Another important exercise is ABC XYZ classification. ABC analysis allows you to focus on products that represent your largest sales. While ABC analysis is helpful, you need to add XYZ to better estimate service rates and safety stock targets. XYZ takes into account demand uncertainty.
For example, if your highest-selling item is a seasonal item, like Valentine’s Day decor, it might be an “A” item for your company. But if it’s summer, you shouldn’t expect to have high demand for these items. An XYZ analysis would classify the Valentine’s Day decor products as a “Z” item in terms of demand variability. The combined AZ classification would prompt a savvy supply chain analyst to adopt a more dynamic inventory management strategy for Valentine’s Day decor, holding more inventory to maximize service levels in high-demand times, and adjusting stock levels and replenishment policies according to seasonality and resulting fluctuations in demand.
- Calculate the annual consumption value for each item by multiplying the annual number of units sold by the cost per unit.
- List the products in descending order based on their annual consumption value.
- Total your total number of units sold and the annual consumption value.
- Calculate the cumulative percentages of both.
- Determine your thresholds for splitting the data into ABC categories (typically, it will be 80% / 15% / 5%.)
- Calculate the coefficient of variation for each item — standard deviation/mean x 100.
- Sort the items by increasing the coefficient of variation and accumulate the figures — items with the lowest coefficient of variation will be X, and those with the highest will be Z.
Combining the two classifications:
- Create a matrix combining the ABC and XYZ classifications, resulting in nine categories (AX, AY, AZ, BX, BY, BZ, CX, CY, and CZ).
- Each item in your inventory will now have a combined classification (e.g., AX, BY, etc.) and resulting value and demand predictability.
Economic Order Quantity (EOQ)
Economic order quantity (EOQ) is a calculation designed to find the optimal order quantity for businesses to minimize logistics costs, warehousing space, stockouts, and overstock costs. EOQ is an important cash flow tool to help control the amount of cash tied up in inventory.
Remember, as demand patterns and costs change over time, it’s important to update this calculation periodically.
The EOQ formula is:
EOQ = √(2DS / H)
- Q = EOQ units
- D = Demand in units (typically on an annual basis)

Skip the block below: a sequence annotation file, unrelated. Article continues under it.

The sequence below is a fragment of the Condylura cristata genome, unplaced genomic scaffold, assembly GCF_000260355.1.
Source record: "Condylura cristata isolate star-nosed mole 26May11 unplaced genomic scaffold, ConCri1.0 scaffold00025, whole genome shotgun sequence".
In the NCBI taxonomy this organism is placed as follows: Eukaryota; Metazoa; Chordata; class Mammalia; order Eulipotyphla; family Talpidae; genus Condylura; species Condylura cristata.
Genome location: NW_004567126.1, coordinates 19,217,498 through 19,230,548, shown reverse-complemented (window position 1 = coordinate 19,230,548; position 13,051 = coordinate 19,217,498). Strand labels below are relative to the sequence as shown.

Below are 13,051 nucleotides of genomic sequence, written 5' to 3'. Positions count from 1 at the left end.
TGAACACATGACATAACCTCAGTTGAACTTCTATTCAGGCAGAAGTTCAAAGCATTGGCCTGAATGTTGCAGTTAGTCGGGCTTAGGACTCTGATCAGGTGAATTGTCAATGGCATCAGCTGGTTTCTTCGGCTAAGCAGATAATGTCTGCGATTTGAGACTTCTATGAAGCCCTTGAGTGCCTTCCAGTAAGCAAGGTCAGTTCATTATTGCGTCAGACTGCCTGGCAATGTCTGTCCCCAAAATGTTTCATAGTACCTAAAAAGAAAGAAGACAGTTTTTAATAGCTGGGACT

- S = Order cost (per P.O.)
- H = Holding costs (per unit, per year)
The result of the EOQ formula will give you the optimal order quantity that minimizes the total inventory costs.
Minimum Order Quantity (MOQ)
Likewise, suppliers are optimizing their own inventories and costs, so you’ll want to ensure your terms are favorable. Work with your suppliers on minimum order quantity (MOQ) — the lowest quantity of product they are willing to produce or sell in a single order — and make sure that their MOQs don’t leave you with excess inventory.
Strike a balance between the supplier’s requirements and your own inventory management needs. This may involve negotiating a lower MOQ, adjusting order frequency, or finding alternative suppliers with more favorable MOQ terms.
Leveraging External Expertise for Inventory Optimization
While the strategies mentioned above are effective, implementing them can be challenging for organizations without sufficient expertise. Hiring external talent with specialized knowledge in inventory optimization management can streamline the process and ensure a higher degree of success.
Several of the strategies above rely on knowing when to recalculate a formula based on internal and external factors. An experienced partner can help identify those key moments and update models accordingly.
External experts bring fresh perspectives, up-to-date technology insights, and proven strategies that can significantly enhance your inventory management system. By partnering with external specialists, you can optimize your inventory, reduce costs, improve efficiency, and ultimately, bolster your bottom line.
Meet the Author
Tara is an Expert on the Catalant platform with over 20 years of experience in purchasing, sourcing, logistics, demand and supply planning, S&OP, inventory management and production. Tara is Lean Six Sigma Green Belt certified as well as AIPCS certified. She has been featured in supply chain publications like CHAIN Magazine for supply chain and sustainability contributions. Tara earned her undergraduate degree in business from Clayton State University and her MBA from Mercer University.